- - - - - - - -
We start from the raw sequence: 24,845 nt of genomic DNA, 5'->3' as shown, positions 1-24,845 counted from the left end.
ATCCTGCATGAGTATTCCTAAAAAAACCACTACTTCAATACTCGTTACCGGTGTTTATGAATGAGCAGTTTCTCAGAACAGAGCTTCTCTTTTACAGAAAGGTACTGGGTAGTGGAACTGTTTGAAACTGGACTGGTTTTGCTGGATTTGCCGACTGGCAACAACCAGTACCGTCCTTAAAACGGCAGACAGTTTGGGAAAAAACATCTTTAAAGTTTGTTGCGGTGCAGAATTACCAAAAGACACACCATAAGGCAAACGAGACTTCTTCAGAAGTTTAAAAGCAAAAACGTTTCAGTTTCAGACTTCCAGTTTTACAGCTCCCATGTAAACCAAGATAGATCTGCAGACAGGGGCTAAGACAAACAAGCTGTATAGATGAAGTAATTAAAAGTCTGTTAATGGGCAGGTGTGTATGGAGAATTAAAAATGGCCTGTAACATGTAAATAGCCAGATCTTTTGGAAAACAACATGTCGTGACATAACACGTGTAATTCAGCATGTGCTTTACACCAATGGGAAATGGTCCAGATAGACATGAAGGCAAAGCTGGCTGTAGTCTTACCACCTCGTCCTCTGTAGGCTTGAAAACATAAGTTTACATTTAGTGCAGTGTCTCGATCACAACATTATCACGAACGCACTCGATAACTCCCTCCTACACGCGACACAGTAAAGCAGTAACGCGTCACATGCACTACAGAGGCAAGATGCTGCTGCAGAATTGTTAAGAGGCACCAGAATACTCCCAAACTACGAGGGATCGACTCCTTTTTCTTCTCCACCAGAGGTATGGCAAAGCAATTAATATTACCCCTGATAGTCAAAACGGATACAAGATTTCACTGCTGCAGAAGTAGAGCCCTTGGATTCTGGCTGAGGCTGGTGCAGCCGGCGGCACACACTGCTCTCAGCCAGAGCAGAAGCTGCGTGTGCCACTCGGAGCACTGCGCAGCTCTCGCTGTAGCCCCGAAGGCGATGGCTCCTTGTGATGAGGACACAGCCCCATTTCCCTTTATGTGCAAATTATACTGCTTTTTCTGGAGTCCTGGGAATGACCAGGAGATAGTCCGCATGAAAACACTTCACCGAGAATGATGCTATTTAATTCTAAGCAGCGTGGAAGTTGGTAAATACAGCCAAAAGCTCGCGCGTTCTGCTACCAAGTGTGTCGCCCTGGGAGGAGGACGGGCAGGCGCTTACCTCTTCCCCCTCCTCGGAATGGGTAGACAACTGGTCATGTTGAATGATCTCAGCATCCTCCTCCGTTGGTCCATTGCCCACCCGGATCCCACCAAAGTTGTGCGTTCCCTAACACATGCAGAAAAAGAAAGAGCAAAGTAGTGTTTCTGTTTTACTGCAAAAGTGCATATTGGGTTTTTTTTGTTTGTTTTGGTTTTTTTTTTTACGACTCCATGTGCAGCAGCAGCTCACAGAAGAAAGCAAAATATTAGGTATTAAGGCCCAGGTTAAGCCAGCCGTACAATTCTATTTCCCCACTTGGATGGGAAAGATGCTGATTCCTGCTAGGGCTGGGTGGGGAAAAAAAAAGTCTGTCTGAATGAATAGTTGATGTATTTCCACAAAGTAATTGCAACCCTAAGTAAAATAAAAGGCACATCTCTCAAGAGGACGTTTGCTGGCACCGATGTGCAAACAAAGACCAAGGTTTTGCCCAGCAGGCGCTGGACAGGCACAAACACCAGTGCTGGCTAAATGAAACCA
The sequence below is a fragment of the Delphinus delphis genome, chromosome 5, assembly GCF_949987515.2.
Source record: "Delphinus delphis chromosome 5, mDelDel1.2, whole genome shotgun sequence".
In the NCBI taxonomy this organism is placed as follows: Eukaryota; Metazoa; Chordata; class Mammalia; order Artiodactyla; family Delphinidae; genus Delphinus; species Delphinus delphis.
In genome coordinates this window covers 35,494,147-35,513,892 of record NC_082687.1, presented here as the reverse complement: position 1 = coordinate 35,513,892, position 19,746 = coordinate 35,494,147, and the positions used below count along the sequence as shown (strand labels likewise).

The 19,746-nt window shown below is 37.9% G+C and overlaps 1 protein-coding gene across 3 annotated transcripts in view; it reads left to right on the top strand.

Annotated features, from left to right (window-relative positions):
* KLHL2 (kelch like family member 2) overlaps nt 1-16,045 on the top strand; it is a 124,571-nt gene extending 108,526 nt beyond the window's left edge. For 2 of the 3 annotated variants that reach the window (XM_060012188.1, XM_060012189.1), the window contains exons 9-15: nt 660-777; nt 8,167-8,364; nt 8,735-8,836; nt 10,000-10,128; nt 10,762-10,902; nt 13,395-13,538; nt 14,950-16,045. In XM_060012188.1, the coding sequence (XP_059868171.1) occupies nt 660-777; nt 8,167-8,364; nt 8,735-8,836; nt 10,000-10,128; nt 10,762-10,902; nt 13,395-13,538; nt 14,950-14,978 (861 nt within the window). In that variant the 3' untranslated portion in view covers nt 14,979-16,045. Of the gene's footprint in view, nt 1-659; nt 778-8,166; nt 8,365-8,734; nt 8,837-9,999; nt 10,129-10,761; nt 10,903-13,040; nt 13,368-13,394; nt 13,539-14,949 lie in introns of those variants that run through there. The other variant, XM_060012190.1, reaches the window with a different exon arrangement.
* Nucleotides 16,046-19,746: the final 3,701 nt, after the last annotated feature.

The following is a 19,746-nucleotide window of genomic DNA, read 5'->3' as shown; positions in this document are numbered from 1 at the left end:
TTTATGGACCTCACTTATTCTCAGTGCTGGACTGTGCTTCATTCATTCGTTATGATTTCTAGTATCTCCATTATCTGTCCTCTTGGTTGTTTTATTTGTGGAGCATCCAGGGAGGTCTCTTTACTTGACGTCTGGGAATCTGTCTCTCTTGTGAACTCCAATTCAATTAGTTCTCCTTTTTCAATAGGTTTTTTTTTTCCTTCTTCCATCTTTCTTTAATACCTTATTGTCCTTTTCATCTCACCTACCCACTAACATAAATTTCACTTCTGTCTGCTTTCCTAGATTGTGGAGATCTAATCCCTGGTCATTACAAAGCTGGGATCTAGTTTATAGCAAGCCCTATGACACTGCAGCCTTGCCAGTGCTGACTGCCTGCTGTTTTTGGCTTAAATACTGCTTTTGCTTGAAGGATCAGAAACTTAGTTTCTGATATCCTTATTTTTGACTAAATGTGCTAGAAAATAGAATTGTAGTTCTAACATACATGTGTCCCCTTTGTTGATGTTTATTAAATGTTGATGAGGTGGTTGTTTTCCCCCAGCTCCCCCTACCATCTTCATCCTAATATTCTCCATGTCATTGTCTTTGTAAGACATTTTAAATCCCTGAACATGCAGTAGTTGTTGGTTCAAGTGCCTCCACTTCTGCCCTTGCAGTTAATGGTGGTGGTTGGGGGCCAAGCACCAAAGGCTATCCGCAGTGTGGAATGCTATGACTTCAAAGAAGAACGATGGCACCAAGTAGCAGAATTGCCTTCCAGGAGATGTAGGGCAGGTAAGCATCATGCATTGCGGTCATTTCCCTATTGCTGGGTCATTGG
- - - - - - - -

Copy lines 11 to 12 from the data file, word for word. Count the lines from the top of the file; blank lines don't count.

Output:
The following is a 19,746-nucleotide window of genomic DNA, read 5'->3' as shown; positions in this document are numbered from 1 at the left end:
TTTATGGACCTCACTTATTCTCAGTGCTGGACTGTGCTTCATTCATTCGTTATGATTTCTAGTATCTCCATTATCTGTCCTCTTGGTTGTTTTATTTGTGGAGCATCCAGGGAGGTCTCTTTACTTGACGTCTGGGAATCTGTCTCTCTTGTGAACTCCAATTCAATTAGTTCTCCTTTTTCAATAGGTTTTTTTTTTCCTTCTTCCATCTTTCTTTAATACCTTATTGTCCTTTTCATCTCACCTACCCACTAACATAAATTTCACTTCTGTCTGCTTTCCTAGATTGTGGAGATCTAATCCCTGGTCATTACAAAGCTGGGATCTAGTTTATAGCAAGCCCTATGACACTGCAGCCTTGCCAGTGCTGACTGCCTGCTGTTTTTGGCTTAAATACTGCTTTTGCTTGAAGGATCAGAAACTTAGTTTCTGATATCCTTATTTTTGACTAAATGTGCTAGAAAATAGAATTGTAGTTCTAACATACATGTGTCCCCTTTGTTGATGTTTATTAAATGTTGATGAGGTGGTTGTTTTCCCCCAGCTCCCCCTACCATCTTCATCCTAATATTCTCCATGTCATTGTCTTTGTAAGACATTTTAAATCCCTGAACATGCAGTAGTTGTTGGTTCAAGTGCCTCCACTTCTGCCCTTGCAGTTAATGGTGGTGGTTGGGGGCCAAGCACCAAAGGCTATCCGCAGTGTGGAATGCTATGACTTCAAAGAAGAACGATGGCACCAAGTAGCAGAATTGCCTTCCAGGAGATGTAGGGCAGGTAAGCATCATGCATTGCGGTCATTTCCCTATTGCTGGGTCATTGG